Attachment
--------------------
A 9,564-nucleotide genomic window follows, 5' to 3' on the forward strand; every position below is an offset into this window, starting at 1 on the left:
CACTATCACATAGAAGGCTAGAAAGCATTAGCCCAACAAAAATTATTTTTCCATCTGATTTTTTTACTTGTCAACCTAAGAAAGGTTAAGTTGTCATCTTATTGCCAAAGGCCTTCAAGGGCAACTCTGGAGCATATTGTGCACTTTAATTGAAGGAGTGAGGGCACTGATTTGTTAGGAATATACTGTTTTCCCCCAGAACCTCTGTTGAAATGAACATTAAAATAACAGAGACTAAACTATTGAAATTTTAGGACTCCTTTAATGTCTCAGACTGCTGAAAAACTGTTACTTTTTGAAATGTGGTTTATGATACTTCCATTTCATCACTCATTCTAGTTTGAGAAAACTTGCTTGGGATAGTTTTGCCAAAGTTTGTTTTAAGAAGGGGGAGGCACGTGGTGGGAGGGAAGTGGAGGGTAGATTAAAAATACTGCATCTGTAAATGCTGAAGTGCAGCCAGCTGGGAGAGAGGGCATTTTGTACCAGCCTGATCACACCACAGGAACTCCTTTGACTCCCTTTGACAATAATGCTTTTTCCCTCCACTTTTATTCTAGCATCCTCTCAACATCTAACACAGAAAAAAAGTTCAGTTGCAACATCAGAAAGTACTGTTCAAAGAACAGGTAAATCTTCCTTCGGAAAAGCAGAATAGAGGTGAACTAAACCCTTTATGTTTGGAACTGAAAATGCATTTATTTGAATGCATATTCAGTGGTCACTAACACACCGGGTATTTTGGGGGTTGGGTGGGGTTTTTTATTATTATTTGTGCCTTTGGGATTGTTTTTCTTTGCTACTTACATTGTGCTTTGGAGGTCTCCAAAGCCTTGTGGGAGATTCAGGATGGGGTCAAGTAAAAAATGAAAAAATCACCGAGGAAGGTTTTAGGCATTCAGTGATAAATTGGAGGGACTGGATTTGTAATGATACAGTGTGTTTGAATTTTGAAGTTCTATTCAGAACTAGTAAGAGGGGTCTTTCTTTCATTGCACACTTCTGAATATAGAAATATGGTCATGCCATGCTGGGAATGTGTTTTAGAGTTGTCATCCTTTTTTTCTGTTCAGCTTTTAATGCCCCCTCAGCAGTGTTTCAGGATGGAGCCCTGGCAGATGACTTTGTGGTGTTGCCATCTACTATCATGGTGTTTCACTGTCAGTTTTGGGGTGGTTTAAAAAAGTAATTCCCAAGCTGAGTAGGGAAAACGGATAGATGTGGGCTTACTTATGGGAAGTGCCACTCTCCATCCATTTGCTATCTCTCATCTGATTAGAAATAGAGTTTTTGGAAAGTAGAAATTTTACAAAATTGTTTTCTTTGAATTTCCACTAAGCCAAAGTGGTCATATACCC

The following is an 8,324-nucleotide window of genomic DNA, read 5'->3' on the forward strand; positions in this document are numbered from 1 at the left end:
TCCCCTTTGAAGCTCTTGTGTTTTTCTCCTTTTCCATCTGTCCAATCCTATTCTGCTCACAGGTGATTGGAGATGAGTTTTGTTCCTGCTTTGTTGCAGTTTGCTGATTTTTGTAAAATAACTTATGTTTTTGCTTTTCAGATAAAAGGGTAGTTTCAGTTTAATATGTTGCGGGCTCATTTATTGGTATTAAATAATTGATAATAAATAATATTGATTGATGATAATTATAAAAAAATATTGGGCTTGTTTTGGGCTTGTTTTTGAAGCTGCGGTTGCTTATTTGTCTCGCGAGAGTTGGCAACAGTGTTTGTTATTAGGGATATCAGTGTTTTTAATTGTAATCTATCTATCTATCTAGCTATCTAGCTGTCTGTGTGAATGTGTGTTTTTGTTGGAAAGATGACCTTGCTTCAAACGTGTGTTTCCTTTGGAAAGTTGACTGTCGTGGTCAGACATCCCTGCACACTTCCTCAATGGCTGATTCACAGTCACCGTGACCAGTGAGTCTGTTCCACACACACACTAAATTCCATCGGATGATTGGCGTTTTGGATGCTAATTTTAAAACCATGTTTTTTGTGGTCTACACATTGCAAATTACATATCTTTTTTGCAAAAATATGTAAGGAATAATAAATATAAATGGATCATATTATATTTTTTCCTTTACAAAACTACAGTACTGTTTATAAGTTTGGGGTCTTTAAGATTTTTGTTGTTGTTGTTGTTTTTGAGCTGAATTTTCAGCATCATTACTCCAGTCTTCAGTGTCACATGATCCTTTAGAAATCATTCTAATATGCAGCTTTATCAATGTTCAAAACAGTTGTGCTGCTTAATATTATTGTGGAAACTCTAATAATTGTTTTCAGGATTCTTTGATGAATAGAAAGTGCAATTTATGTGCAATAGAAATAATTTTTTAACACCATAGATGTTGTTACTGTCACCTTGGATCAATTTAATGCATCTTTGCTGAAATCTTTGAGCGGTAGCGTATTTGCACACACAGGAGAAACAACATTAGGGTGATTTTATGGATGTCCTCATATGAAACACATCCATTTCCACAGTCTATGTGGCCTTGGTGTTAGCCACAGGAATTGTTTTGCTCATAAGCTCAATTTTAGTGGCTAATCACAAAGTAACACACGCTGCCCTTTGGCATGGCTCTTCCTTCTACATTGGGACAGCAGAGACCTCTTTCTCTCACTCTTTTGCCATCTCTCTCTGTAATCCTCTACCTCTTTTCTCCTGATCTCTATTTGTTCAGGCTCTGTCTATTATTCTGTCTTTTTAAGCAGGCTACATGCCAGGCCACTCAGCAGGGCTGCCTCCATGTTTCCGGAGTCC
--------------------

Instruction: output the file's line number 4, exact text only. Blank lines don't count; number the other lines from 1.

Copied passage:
TCCCCTTTGAAGCTCTTGTGTTTTTCTCCTTTTCCATCTGTCCAATCCTATTCTGCTCACAGGTGATTGGAGATGAGTTTTGTTCCTGCTTTGTTGCAGTTTGCTGATTTTTGTAAAATAACTTATGTTTTTGCTTTTCAGATAAAAGGGTAGTTTCAGTTTAATATGTTGCGGGCTCATTTATTGGTATTAAATAATTGATAATAAATAATATTGATTGATGATAATTATAAAAAAATATTGGGCTTGTTTTGGGCTTGTTTTTGAAGCTGCGGTTGCTTATTTGTCTCGCGAGAGTTGGCAACAGTGTTTGTTATTAGGGATATCAGTGTTTTTAATTGTAATCTATCTATCTATCTAGCTATCTAGCTGTCTGTGTGAATGTGTGTTTTTGTTGGAAAGATGACCTTGCTTCAAACGTGTGTTTCCTTTGGAAAGTTGACTGTCGTGGTCAGACATCCCTGCACACTTCCTCAATGGCTGATTCACAGTCACCGTGACCAGTGAGTCTGTTCCACACACACACTAAATTCCATCGGATGATTGGCGTTTTGGATGCTAATTTTAAAACCATGTTTTTTGTGGTCTACACATTGCAAATTACATATCTTTTTTGCAAAAATATGTAAGGAATAATAAATATAAATGGATCATATTATATTTTTTCCTTTACAAAACTACAGTACTGTTTATAAGTTTGGGGTCTTTAAGATTTTTGTTGTTGTTGTTGTTTTTGAGCTGAATTTTCAGCATCATTACTCCAGTCTTCAGTGTCACATGATCCTTTAGAAATCATTCTAATATGCAGCTTTATCAATGTTCAAAACAGTTGTGCTGCTTAATATTATTGTGGAAACTCTAATAATTGTTTTCAGGATTCTTTGATGAATAGAAAGTGCAATTTATGTGCAATAGAAATAATTTTTTAACACCATAGATGTTGTTACTGTCACCTTGGATCAATTTAATGCATCTTTGCTGAAATCTTTGAGCGGTAGCGTATTTGCACACACAGGAGAAACAACATTAGGGTGATTTTATGGATGTCCTCATATGAAACACATCCATTTCCACAGTCTATGTGGCCTTGGTGTTAGCCACAGGAATTGTTTTGCTCATAAGCTCAATTTTAGTGGCTAATCACAAAGTAACACACGCTGCCCTTTGGCATGGCTCTTCCTTCTACATTGGGACAGCAGAGACCTCTTTCTCTCACTCTTTTGCCATCTCTCTCTGTAATCCTCTACCTCTTTTCTCCTGATCTCTATTTGTTCAGGCTCTGTCTATTATTCTGTCTTTTTAAGCAGGCTACATGCCAGGCCACTCAGCAGGGCTGCCTCCATGTTTCCGGAGTCC